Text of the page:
On March 9, 1987, the United States Supreme Court announced a new standard of proof governing asylum applications under § 208(a) of the Immigration and Nationality Act (INA)’ in INS v. Cardoza-Fonseca. Cardoza- Fonseca is only the second case decided under the Refugee Act of 1980. The first case, INS v. Stevic,4 held that an alien is eligible for the immigration remedy of the withholding of deportation, only if she demonstrates that “it is more likely than not that she would be subject to persecution” in the country to which return was proposed. However, the Stevic Court deliberately left unanswered the question of what the appropriate standard of proof should be in asylum cases. In Cardoza-Fonseca, the Court answered that question by holding that the well-founded fear standard which governed asylum was more liberal than the Stevic “probability” standard. While the Court did not definitively define well-founded fear, its rationale in Cardoza-Fonseca provides useful guidance on the criteria to be applied in future refugee status determinations. This rationale and its implications are the subjects of this article.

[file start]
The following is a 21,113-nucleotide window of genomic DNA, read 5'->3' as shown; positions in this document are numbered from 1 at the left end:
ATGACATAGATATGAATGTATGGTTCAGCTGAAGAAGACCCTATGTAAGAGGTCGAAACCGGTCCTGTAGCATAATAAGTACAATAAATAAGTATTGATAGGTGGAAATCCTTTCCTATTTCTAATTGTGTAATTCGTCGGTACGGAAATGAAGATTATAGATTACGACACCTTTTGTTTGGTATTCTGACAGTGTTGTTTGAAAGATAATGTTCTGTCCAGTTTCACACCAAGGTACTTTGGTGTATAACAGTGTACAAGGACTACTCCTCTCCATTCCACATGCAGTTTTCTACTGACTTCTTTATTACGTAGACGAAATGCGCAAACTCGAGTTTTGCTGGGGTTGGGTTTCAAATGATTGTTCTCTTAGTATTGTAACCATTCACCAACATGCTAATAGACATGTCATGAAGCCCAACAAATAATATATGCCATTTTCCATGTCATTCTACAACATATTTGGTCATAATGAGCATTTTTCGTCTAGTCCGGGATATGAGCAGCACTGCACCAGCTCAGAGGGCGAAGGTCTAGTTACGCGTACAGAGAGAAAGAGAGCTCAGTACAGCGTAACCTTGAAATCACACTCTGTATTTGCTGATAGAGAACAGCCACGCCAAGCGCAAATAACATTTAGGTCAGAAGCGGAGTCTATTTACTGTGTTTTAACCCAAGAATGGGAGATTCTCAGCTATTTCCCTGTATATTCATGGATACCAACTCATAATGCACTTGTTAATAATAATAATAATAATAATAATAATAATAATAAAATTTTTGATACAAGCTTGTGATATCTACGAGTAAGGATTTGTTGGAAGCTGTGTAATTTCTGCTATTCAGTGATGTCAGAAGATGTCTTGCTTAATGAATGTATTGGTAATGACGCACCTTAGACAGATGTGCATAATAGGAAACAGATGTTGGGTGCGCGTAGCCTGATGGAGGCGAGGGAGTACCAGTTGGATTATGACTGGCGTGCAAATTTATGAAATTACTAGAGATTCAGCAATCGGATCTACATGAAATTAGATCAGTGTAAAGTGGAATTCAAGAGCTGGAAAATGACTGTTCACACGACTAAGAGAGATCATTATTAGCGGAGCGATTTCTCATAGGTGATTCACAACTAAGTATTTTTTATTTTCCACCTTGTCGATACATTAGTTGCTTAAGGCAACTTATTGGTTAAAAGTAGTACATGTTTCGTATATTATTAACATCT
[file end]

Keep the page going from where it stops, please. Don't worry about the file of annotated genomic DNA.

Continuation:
As long as authority remains divided between the Department of State andthe Department of Justice, it is almost inevitable that perceived imperatives of foreign policy and restricted immigration will take precedence over humanitarian considerations.
DOJ guidance for mentally impaired detainees in immigration removal proceedings should be amended to provide counsel at earlier signs of incompetence.
Voting rights advocates should explore section 11(b) of the Voting Rights Act as a vehicle to combat voter intimidation.
Mandatory arbitration for guestworkers, a uniquely vulnerable group, will result in class inequality and worse conditions for all workers.